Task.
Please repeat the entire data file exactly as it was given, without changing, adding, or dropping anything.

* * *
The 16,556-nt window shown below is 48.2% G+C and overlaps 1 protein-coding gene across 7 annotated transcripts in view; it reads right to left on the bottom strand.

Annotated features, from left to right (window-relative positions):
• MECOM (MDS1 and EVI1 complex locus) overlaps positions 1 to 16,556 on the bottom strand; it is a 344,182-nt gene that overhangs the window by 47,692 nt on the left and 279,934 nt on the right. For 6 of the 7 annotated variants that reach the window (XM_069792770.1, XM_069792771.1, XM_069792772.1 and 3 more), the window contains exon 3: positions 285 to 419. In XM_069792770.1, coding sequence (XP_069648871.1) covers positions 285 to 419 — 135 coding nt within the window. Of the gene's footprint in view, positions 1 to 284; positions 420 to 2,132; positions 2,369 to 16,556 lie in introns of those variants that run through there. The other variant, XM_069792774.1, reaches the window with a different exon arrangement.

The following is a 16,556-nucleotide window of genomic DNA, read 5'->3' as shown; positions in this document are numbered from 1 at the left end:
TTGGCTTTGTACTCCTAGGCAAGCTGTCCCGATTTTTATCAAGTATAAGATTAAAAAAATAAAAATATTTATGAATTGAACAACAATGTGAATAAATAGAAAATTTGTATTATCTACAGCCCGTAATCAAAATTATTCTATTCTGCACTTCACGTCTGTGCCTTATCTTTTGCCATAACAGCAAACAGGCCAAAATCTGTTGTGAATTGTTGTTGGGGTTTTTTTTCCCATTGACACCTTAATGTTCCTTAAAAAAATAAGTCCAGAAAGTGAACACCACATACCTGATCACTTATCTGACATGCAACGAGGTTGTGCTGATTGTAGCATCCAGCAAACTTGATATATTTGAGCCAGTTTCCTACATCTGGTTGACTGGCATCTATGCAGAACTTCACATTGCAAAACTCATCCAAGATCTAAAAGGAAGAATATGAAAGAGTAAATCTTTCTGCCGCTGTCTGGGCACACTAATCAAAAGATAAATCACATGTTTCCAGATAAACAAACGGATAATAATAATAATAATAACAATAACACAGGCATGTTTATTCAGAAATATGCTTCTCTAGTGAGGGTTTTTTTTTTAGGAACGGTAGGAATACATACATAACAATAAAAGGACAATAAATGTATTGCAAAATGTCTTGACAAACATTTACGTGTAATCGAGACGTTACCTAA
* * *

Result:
The 16,556-nt window shown below is 48.2% G+C and overlaps 1 protein-coding gene across 7 annotated transcripts in view; it reads right to left on the bottom strand.

Annotated features, from left to right (window-relative positions):
• MECOM (MDS1 and EVI1 complex locus) overlaps positions 1 to 16,556 on the bottom strand; it is a 344,182-nt gene that overhangs the window by 47,692 nt on the left and 279,934 nt on the right. For 6 of the 7 annotated variants that reach the window (XM_069792770.1, XM_069792771.1, XM_069792772.1 and 3 more), the window contains exon 3: positions 285 to 419. In XM_069792770.1, coding sequence (XP_069648871.1) covers positions 285 to 419 — 135 coding nt within the window. Of the gene's footprint in view, positions 1 to 284; positions 420 to 2,132; positions 2,369 to 16,556 lie in introns of those variants that run through there. The other variant, XM_069792774.1, reaches the window with a different exon arrangement.

The following is a 16,556-nucleotide window of genomic DNA, read 5'->3' as shown; positions in this document are numbered from 1 at the left end:
TTGGCTTTGTACTCCTAGGCAAGCTGTCCCGATTTTTATCAAGTATAAGATTAAAAAAATAAAAATATTTATGAATTGAACAACAATGTGAATAAATAGAAAATTTGTATTATCTACAGCCCGTAATCAAAATTATTCTATTCTGCACTTCACGTCTGTGCCTTATCTTTTGCCATAACAGCAAACAGGCCAAAATCTGTTGTGAATTGTTGTTGGGGTTTTTTTTCCCATTGACACCTTAATGTTCCTTAAAAAAATAAGTCCAGAAAGTGAACACCACATACCTGATCACTTATCTGACATGCAACGAGGTTGTGCTGATTGTAGCATCCAGCAAACTTGATATATTTGAGCCAGTTTCCTACATCTGGTTGACTGGCATCTATGCAGAACTTCACATTGCAAAACTCATCCAAGATCTAAAAGGAAGAATATGAAAGAGTAAATCTTTCTGCCGCTGTCTGGGCACACTAATCAAAAGATAAATCACATGTTTCCAGATAAACAAACGGATAATAATAATAATAATAACAATAACACAGGCATGTTTATTCAGAAATATGCTTCTCTAGTGAGGGTTTTTTTTTTAGGAACGGTAGGAATACATACATAACAATAAAAGGACAATAAATGTATTGCAAAATGTCTTGACAAACATTTACGTGTAATCGAGACGTTACCTAA